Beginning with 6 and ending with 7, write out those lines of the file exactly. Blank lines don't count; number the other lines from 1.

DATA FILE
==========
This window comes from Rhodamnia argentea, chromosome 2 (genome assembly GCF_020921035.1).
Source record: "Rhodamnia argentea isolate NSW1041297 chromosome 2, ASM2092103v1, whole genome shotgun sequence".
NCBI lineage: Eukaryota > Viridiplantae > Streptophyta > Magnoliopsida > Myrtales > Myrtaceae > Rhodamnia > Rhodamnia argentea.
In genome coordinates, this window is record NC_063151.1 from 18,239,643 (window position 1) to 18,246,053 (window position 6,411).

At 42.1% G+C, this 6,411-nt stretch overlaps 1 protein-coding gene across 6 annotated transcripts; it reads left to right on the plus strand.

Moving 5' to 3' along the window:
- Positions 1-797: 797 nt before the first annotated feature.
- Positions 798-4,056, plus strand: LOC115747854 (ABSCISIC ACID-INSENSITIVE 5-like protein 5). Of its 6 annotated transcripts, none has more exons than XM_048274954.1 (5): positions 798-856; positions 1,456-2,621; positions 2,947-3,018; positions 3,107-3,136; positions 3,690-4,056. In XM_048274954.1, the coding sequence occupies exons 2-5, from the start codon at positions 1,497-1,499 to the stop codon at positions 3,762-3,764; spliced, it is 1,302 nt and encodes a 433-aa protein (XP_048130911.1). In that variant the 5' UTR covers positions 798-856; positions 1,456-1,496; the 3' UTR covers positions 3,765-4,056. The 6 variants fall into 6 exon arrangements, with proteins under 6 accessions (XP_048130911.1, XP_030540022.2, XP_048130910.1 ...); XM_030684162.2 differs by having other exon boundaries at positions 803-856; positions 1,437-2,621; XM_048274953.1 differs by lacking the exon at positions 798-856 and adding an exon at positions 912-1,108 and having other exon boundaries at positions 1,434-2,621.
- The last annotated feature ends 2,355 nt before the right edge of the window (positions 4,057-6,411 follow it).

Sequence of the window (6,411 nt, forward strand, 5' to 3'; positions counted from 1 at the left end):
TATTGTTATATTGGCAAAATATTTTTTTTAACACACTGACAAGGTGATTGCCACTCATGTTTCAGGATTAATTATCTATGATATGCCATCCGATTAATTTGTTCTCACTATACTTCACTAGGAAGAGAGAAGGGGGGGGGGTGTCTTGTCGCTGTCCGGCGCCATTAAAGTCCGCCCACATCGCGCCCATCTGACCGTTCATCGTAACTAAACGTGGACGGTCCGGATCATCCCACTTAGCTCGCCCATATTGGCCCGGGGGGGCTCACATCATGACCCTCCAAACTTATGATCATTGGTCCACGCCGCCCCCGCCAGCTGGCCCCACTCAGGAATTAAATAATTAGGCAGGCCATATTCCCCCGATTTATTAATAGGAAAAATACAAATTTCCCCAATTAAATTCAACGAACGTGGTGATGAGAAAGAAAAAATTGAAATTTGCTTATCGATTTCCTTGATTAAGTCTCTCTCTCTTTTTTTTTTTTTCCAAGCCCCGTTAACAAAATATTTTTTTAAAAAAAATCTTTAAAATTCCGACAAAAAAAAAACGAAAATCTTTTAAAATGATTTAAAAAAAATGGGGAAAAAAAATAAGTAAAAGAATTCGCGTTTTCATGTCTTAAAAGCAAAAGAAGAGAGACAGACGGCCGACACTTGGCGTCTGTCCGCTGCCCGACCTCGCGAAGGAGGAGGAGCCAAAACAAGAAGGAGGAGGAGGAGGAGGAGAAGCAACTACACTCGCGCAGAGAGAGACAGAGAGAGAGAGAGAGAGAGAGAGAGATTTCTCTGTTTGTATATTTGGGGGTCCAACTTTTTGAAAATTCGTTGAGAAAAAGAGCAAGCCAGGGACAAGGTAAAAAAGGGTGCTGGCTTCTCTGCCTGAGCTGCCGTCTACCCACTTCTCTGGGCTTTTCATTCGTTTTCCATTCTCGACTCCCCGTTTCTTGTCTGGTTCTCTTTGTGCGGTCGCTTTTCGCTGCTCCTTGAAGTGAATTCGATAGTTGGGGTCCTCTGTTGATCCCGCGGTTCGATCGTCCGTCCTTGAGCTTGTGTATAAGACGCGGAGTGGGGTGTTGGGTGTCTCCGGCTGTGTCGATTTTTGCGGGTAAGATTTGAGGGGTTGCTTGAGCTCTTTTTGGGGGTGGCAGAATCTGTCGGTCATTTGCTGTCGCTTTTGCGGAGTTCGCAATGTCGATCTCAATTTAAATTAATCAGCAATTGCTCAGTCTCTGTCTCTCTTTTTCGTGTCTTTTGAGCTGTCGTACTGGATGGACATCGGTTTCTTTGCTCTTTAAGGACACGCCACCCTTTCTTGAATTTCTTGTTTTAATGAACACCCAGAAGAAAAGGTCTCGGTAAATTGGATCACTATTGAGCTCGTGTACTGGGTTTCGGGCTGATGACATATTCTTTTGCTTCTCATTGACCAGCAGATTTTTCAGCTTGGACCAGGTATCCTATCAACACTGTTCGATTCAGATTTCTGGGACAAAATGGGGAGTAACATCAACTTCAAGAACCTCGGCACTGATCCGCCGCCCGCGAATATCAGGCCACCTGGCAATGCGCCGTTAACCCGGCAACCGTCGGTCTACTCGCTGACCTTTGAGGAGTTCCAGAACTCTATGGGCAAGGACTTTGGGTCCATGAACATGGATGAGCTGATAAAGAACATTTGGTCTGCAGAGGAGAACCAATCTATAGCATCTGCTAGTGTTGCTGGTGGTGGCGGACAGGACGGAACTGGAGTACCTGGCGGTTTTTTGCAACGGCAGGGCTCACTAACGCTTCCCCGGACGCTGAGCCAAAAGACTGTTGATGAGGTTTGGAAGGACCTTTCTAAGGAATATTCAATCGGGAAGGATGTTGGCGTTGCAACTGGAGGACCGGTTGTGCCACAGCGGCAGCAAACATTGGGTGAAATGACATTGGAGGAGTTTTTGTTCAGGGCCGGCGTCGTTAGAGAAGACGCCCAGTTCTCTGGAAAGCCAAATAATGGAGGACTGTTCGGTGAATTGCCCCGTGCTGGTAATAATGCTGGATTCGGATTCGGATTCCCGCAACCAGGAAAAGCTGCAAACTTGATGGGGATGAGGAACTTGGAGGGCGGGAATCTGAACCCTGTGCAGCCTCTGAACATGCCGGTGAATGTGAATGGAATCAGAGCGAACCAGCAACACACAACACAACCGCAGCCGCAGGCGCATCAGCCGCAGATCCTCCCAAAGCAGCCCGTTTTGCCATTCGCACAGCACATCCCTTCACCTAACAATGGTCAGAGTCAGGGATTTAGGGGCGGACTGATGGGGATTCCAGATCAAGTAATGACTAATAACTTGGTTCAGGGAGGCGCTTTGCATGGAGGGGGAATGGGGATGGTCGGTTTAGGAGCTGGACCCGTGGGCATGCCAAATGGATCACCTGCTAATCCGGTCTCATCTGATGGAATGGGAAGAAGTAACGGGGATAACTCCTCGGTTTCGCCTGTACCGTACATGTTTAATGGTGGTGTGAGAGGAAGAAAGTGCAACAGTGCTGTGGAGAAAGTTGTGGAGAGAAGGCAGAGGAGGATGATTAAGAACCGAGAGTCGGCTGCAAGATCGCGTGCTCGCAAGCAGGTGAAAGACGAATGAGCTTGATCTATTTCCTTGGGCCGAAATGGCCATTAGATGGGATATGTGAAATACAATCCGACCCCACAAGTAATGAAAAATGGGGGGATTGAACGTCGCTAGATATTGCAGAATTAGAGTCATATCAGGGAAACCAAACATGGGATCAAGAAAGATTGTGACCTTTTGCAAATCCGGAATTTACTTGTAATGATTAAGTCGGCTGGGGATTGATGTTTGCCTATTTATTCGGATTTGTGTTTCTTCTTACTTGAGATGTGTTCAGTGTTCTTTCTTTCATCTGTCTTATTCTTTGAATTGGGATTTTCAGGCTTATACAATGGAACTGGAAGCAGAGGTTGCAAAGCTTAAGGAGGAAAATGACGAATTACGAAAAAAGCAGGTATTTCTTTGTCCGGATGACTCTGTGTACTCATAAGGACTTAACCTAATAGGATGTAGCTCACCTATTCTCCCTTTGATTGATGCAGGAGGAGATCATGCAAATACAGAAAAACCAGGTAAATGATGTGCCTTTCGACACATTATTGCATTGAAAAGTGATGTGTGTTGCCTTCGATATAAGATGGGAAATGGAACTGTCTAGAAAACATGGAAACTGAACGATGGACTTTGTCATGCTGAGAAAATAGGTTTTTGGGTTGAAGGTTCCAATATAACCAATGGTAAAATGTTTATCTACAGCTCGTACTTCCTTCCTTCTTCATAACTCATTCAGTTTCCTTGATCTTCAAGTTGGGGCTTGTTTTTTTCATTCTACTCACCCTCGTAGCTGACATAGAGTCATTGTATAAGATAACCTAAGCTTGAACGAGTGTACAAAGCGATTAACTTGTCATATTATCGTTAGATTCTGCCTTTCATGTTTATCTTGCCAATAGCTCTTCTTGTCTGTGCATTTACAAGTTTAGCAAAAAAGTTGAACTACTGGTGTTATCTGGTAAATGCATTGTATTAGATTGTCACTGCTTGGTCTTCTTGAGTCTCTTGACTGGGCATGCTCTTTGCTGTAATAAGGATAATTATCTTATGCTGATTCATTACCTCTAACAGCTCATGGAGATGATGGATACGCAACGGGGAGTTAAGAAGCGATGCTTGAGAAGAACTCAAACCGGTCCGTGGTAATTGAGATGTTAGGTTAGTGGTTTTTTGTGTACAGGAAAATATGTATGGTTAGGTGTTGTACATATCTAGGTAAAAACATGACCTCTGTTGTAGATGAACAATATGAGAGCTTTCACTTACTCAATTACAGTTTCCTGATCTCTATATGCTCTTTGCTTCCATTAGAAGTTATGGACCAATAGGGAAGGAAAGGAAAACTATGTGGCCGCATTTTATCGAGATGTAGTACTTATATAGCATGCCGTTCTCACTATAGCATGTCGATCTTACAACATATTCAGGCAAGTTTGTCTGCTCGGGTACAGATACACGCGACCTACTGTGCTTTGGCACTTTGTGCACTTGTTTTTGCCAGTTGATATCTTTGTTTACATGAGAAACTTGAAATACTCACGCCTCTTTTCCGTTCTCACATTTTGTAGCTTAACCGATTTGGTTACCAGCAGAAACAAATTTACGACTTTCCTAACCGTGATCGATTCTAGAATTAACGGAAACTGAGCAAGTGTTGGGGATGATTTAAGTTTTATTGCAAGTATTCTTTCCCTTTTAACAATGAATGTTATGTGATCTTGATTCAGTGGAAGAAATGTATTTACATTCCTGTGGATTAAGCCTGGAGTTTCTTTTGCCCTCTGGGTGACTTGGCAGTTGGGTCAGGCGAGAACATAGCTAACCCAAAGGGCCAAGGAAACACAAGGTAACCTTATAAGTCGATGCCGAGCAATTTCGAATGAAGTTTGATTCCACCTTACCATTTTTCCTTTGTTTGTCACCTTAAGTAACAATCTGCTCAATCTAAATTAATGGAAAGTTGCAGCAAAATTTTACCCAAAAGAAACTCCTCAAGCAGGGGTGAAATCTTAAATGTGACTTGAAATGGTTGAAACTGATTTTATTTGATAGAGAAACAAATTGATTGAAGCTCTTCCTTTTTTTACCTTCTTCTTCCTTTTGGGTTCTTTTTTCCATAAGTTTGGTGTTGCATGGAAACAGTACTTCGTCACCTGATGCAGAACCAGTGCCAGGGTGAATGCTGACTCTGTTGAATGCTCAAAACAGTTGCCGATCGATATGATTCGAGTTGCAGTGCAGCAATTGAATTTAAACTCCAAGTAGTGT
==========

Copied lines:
Moving 5' to 3' along the window:
- Positions 1-797: 797 nt before the first annotated feature.